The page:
The TSP director stated that TSP is bracing for an anticipated increase in TSP loans and early TSP withdrawals as a result of administrative furloughs (sequestration).
Roth participation is on the rise. In the latest TSP participant report, Roth accounts are approaching the $1M mark in total assets, with the average Uniformed Services (Military) Roth TSP balance of $889 per member.
I’d hope that Active Duty Roth participation was a bit higher, but note that Roth TSP has only been available for a short while to Active Duty (4th qtr 2012).
Two riders in The American Taxpayer Relief Act of 2012 (the Fiscal Cliff Deal) apply directly to Federal Employee Benefits. They are:
1) Increasing the Transportation Incentive Program (TIP), a program to incentivize federal employees to use mass transport or vanpools, to a monthly stipend of $240. The language in the bill restores parity between commuter expenses for parking (currently $240/month) vs. mass transport (was $125). They are now both set at $240, retroactive to 01 January 2013.
2) Ability to convert money in your employer-sponsored 401k account to the employer-sponsored Roth 401k account (if offered by the employer).
Just like the creation of the Roth TSP, It will probably take the TSP 12-18 months to catch up with this provision, but my prediction is that it will happen. This provision in the Fiscal Cliff Deal was put there as revenue grab to get income taxes now (immediately upon 401k conversion to Roth 401k) vs in the future (eventual withdrawals from 401k). My take on the conversion is that it is probably a bad idea to convert a Traditional IRA/401k to a Roth IRA/401k right now unless you are absolutely certain you will be in a higher marginal bracket when you retire.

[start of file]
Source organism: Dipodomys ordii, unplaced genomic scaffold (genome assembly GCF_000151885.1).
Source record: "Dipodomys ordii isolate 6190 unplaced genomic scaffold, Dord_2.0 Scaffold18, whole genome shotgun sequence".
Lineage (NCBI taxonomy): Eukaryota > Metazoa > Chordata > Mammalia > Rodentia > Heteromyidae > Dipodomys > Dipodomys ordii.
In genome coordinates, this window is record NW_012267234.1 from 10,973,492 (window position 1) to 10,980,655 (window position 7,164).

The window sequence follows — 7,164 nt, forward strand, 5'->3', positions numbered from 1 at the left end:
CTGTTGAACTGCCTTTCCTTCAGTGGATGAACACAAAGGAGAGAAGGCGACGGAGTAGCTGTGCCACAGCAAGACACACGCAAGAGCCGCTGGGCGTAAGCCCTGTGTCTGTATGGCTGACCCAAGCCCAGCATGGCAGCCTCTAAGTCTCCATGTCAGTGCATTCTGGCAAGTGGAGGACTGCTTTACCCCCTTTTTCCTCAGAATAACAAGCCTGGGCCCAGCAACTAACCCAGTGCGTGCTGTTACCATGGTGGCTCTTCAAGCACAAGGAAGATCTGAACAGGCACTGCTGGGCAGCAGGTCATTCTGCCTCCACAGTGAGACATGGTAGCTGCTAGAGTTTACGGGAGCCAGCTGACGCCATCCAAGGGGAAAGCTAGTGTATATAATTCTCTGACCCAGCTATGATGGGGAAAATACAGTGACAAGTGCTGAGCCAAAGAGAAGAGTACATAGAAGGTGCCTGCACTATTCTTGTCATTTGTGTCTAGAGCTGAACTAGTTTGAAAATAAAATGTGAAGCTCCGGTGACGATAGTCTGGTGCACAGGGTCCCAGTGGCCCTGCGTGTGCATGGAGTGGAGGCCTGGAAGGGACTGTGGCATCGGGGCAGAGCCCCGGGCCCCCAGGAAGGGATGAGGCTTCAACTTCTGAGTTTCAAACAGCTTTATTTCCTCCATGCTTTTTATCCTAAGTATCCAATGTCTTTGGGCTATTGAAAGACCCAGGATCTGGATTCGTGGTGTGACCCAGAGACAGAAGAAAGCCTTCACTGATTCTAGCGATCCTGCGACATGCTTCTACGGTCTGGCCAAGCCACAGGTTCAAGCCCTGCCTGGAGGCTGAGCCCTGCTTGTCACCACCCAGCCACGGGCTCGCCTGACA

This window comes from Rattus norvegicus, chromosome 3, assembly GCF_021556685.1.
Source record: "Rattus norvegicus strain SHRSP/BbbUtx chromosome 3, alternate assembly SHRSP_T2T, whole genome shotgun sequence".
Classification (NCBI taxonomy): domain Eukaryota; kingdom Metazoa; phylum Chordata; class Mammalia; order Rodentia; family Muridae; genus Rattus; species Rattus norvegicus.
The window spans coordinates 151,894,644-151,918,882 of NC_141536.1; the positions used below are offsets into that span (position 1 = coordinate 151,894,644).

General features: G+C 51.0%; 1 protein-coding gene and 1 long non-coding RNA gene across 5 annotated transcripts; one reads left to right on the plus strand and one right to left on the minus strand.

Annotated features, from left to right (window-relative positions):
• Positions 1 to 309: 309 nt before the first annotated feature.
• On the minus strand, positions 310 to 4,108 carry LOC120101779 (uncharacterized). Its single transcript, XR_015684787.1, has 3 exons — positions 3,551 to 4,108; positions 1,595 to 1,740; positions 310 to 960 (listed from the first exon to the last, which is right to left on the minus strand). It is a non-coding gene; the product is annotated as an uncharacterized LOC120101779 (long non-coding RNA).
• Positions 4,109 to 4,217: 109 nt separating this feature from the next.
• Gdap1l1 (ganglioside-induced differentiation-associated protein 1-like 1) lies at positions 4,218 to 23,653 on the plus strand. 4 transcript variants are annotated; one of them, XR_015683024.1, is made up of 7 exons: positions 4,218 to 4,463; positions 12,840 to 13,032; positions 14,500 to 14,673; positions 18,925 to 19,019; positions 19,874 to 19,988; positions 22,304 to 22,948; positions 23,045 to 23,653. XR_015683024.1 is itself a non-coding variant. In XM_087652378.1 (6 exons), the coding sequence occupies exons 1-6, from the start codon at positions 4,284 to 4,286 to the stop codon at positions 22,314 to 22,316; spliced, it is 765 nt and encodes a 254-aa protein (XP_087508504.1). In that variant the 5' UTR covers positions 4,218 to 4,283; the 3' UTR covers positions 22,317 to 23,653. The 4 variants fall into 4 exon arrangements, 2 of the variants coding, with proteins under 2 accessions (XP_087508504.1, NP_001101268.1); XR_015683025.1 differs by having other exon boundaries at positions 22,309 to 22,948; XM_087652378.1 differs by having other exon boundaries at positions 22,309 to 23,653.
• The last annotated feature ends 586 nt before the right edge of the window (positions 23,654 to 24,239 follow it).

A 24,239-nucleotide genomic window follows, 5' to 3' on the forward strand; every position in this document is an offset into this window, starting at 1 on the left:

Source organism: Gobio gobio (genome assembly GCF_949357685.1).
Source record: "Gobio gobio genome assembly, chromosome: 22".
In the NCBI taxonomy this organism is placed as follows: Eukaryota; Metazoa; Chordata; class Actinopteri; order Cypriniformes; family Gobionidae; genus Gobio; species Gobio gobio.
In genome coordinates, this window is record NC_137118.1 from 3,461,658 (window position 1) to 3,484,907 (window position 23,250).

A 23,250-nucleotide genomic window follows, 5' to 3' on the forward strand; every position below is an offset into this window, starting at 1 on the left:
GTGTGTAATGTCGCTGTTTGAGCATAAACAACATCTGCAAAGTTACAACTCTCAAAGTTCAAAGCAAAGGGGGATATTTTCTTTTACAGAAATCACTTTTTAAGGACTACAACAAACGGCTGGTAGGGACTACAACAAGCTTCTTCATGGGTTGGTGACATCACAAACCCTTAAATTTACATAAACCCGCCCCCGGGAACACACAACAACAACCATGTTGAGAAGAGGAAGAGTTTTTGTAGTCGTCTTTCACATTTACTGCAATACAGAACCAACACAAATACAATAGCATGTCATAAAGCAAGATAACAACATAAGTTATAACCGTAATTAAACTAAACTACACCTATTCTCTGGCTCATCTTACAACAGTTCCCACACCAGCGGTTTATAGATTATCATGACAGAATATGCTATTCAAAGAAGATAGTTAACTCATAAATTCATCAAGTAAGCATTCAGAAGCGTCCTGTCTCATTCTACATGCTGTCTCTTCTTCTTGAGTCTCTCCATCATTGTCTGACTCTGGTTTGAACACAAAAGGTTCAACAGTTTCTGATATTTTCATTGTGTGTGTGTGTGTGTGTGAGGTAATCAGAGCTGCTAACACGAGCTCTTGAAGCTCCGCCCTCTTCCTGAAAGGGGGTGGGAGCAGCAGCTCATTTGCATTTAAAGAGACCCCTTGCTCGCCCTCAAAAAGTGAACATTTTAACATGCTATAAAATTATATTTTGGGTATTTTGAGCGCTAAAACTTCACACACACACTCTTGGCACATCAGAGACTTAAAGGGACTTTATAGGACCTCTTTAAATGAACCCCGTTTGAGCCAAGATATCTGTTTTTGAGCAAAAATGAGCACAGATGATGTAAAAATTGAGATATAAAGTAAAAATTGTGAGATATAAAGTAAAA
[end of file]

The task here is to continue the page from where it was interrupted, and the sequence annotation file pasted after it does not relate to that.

As an aside, “The American Taxpayer Relief Act of 2012”? If my recollection is correct, this was created and passed by both houses of congress on January 02, 2013…
There are some items about the TSP I do not like (limited investment choices), but the pluses of the TSP far outweigh the minuses. In fact, as long as I live, I swear I will NEVER pull 100% of my funds out of the TSP.
Why? Even if you leave Federal Service before your minimum retirement age (i.e. you resign or quit), you are still eligible for LIFE to retain the benefit of your TSP account (as long as you keep a minimum account balance of $200 in the TSP).
Here’s why you should NEVER completely exit your TSP:
At retirement, the TSP can be easily be converted to an annuity, with industry-leading low expenses.
If you are no longer working for Uncle Sam, you may roll money OUT out of the TSP at any time to an IRA or your current employer’s 401k (in tax jargon this is a “Trustee-to-Trustee transfer”, a non-taxable event). If this is your case, roll some money out of the TSP if you would like more flexibility in investment choices (IRA) or if you like the investment options and expenses of your current employer’s Qualified Plan (i.e. 401k).
The TSP will permit you to roll retirement funds back IN to the TSP at any time from an IRA or Qualified Plan.
TSP has the G fund, which is the best vehicle anywhere to park your short-term money. The G-fund gives you guaranteed returns equivalent to a 3-year CD combined with the liquidity of a money market fund. There’s no other financial product like it available.
Bottom line: even if you leave the employment of Uncle Sam, don’t leave the TSP.